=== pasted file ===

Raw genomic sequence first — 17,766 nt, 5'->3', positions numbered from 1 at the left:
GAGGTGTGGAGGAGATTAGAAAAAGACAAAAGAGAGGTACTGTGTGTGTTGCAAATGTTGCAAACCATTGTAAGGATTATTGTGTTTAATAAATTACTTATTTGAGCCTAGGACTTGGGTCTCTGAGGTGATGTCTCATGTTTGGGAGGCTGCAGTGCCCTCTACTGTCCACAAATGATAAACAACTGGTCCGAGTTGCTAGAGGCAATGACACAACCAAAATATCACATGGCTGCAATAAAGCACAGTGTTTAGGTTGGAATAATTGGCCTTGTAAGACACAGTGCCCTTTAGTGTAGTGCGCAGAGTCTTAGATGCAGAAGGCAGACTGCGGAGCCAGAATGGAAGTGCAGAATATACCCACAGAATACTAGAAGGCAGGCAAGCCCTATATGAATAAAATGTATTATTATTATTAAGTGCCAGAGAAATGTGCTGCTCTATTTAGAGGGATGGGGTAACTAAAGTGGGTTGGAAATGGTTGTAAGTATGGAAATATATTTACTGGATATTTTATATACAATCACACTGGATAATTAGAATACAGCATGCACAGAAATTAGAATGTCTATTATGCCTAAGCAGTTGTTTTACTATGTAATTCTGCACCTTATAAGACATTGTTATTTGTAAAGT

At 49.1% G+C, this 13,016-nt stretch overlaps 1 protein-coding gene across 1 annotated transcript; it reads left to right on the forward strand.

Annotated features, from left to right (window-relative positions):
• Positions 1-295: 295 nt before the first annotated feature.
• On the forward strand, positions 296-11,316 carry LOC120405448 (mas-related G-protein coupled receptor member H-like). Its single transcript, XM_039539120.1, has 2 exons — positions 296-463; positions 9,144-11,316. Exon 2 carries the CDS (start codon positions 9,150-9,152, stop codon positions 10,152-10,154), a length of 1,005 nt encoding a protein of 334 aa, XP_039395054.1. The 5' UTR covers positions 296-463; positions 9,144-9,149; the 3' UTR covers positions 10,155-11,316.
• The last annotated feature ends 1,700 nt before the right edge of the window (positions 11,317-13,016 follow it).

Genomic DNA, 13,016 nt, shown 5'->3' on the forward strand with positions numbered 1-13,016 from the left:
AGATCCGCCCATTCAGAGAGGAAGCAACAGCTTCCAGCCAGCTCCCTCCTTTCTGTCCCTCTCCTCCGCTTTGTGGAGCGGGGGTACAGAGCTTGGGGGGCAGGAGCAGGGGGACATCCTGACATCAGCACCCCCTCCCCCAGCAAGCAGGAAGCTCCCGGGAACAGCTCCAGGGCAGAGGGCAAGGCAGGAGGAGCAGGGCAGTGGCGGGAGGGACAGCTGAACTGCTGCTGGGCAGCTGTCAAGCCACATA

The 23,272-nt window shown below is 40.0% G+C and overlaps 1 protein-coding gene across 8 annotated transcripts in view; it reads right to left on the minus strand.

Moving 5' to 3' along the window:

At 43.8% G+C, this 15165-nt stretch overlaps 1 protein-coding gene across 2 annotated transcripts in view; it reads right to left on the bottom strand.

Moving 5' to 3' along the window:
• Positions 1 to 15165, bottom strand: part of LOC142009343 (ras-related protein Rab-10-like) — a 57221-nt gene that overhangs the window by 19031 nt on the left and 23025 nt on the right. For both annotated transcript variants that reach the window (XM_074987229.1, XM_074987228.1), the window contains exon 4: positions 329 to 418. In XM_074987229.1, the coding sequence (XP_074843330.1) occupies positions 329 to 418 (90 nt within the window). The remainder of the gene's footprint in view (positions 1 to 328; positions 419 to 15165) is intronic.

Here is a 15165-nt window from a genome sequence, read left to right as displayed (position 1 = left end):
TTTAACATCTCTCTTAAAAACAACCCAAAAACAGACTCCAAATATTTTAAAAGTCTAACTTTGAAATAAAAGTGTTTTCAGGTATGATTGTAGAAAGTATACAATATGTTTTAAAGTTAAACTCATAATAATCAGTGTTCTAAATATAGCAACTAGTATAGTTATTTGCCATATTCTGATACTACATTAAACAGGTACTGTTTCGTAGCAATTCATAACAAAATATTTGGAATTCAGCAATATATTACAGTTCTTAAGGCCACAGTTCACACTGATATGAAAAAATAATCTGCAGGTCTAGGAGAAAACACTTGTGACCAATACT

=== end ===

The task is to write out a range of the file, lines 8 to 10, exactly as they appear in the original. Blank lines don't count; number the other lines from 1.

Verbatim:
Genomic DNA, 13,016 nt, shown 5'->3' on the forward strand with positions numbered 1-13,016 from the left:
AGATCCGCCCATTCAGAGAGGAAGCAACAGCTTCCAGCCAGCTCCCTCCTTTCTGTCCCTCTCCTCCGCTTTGTGGAGCGGGGGTACAGAGCTTGGGGGGCAGGAGCAGGGGGACATCCTGACATCAGCACCCCCTCCCCCAGCAAGCAGGAAGCTCCCGGGAACAGCTCCAGGGCAGAGGGCAAGGCAGGAGGAGCAGGGCAGTGGCGGGAGGGACAGCTGAACTGCTGCTGGGCAGCTGTCAAGCCACATA

The 23,272-nt window shown below is 40.0% G+C and overlaps 1 protein-coding gene across 8 annotated transcripts in view; it reads right to left on the minus strand.